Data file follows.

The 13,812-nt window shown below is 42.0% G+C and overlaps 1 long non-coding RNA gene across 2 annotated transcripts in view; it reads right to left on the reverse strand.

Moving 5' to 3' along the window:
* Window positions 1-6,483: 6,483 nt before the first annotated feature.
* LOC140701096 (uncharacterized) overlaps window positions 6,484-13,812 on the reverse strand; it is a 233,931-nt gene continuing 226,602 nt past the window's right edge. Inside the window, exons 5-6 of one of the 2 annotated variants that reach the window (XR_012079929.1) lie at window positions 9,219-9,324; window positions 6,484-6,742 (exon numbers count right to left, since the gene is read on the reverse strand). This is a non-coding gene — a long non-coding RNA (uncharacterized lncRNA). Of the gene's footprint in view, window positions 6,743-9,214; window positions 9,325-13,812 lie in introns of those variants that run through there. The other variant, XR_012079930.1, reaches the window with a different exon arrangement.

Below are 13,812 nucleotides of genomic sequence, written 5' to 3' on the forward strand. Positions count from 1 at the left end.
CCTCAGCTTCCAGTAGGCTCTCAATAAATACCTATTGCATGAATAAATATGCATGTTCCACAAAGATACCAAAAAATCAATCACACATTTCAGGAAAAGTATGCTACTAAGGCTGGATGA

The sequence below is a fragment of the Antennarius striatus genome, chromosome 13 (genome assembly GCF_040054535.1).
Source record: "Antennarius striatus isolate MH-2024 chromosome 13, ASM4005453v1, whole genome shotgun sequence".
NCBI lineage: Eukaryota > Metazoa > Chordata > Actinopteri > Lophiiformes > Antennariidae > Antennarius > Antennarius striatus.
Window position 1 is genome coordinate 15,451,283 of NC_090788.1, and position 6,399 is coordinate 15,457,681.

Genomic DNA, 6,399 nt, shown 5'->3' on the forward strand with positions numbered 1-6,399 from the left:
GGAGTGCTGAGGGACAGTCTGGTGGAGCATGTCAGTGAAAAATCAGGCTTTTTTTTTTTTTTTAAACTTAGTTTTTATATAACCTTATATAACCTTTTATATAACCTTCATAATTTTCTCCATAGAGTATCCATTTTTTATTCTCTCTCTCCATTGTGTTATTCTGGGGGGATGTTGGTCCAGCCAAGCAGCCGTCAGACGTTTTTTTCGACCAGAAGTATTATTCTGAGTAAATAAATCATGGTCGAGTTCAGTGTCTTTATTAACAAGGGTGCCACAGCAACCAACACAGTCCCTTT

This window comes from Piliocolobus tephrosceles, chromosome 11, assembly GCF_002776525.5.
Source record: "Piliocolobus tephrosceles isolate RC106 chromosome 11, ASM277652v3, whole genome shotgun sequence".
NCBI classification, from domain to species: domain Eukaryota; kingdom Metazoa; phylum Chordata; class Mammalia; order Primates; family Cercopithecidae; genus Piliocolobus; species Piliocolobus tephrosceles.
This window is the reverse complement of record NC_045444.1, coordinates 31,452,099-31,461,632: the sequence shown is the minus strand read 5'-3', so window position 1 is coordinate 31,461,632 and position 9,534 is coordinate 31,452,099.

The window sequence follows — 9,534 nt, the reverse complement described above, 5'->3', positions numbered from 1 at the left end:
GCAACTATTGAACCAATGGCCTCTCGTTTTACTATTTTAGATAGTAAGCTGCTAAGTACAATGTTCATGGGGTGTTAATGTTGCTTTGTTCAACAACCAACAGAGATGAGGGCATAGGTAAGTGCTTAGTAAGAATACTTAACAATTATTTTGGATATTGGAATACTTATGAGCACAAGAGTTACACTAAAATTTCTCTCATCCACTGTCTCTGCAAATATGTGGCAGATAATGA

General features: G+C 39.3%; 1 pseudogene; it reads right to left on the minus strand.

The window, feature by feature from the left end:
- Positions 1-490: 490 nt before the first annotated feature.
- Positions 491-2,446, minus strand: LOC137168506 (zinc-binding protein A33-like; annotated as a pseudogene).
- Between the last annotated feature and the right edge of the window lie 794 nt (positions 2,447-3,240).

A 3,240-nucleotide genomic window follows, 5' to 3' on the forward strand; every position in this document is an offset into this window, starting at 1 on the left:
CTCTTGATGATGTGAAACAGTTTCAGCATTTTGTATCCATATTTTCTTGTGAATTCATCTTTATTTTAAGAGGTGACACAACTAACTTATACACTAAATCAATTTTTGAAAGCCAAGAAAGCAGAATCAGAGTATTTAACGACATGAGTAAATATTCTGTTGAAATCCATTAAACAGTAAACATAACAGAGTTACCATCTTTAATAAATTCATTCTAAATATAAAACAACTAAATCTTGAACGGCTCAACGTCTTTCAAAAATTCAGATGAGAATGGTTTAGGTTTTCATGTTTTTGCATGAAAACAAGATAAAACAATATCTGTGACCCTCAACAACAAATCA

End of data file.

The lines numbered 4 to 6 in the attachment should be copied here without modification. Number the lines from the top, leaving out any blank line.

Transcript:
* LOC140701096 (uncharacterized) overlaps window positions 6,484-13,812 on the reverse strand; it is a 233,931-nt gene continuing 226,602 nt past the window's right edge. Inside the window, exons 5-6 of one of the 2 annotated variants that reach the window (XR_012079929.1) lie at window positions 9,219-9,324; window positions 6,484-6,742 (exon numbers count right to left, since the gene is read on the reverse strand). This is a non-coding gene — a long non-coding RNA (uncharacterized lncRNA). Of the gene's footprint in view, window positions 6,743-9,214; window positions 9,325-13,812 lie in introns of those variants that run through there. The other variant, XR_012079930.1, reaches the window with a different exon arrangement.

Below are 13,812 nucleotides of genomic sequence, written 5' to 3' on the forward strand. Positions count from 1 at the left end.
CCTCAGCTTCCAGTAGGCTCTCAATAAATACCTATTGCATGAATAAATATGCATGTTCCACAAAGATACCAAAAAATCAATCACACATTTCAGGAAAAGTATGCTACTAAGGCTGGATGA